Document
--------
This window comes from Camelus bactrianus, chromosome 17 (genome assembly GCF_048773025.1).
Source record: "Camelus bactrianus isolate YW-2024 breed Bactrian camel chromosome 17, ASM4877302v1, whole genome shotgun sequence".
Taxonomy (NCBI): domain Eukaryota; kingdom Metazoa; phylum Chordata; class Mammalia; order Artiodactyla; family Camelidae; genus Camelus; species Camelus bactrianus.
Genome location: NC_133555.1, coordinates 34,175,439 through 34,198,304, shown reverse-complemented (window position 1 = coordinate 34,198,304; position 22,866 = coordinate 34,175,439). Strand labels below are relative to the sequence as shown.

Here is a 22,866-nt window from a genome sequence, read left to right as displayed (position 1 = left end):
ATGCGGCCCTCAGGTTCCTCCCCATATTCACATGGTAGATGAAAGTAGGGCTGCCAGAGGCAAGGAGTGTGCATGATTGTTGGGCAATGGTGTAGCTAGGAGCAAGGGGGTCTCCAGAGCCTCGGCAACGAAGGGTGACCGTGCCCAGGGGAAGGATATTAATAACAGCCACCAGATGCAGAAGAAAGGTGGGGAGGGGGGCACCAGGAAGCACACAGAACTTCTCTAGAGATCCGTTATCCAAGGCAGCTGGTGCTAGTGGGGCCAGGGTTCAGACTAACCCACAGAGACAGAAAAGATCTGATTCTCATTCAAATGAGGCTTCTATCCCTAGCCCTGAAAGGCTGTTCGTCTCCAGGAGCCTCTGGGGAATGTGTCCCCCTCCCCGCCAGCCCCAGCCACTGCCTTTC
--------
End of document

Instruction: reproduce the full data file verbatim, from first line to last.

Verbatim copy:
This window comes from Camelus bactrianus, chromosome 17 (genome assembly GCF_048773025.1).
Source record: "Camelus bactrianus isolate YW-2024 breed Bactrian camel chromosome 17, ASM4877302v1, whole genome shotgun sequence".
Taxonomy (NCBI): domain Eukaryota; kingdom Metazoa; phylum Chordata; class Mammalia; order Artiodactyla; family Camelidae; genus Camelus; species Camelus bactrianus.
Genome location: NC_133555.1, coordinates 34,175,439 through 34,198,304, shown reverse-complemented (window position 1 = coordinate 34,198,304; position 22,866 = coordinate 34,175,439). Strand labels below are relative to the sequence as shown.

Here is a 22,866-nt window from a genome sequence, read left to right as displayed (position 1 = left end):
ATGCGGCCCTCAGGTTCCTCCCCATATTCACATGGTAGATGAAAGTAGGGCTGCCAGAGGCAAGGAGTGTGCATGATTGTTGGGCAATGGTGTAGCTAGGAGCAAGGGGGTCTCCAGAGCCTCGGCAACGAAGGGTGACCGTGCCCAGGGGAAGGATATTAATAACAGCCACCAGATGCAGAAGAAAGGTGGGGAGGGGGGCACCAGGAAGCACACAGAACTTCTCTAGAGATCCGTTATCCAAGGCAGCTGGTGCTAGTGGGGCCAGGGTTCAGACTAACCCACAGAGACAGAAAAGATCTGATTCTCATTCAAATGAGGCTTCTATCCCTAGCCCTGAAAGGCTGTTCGTCTCCAGGAGCCTCTGGGGAATGTGTCCCCCTCCCCGCCAGCCCCAGCCACTGCCTTTC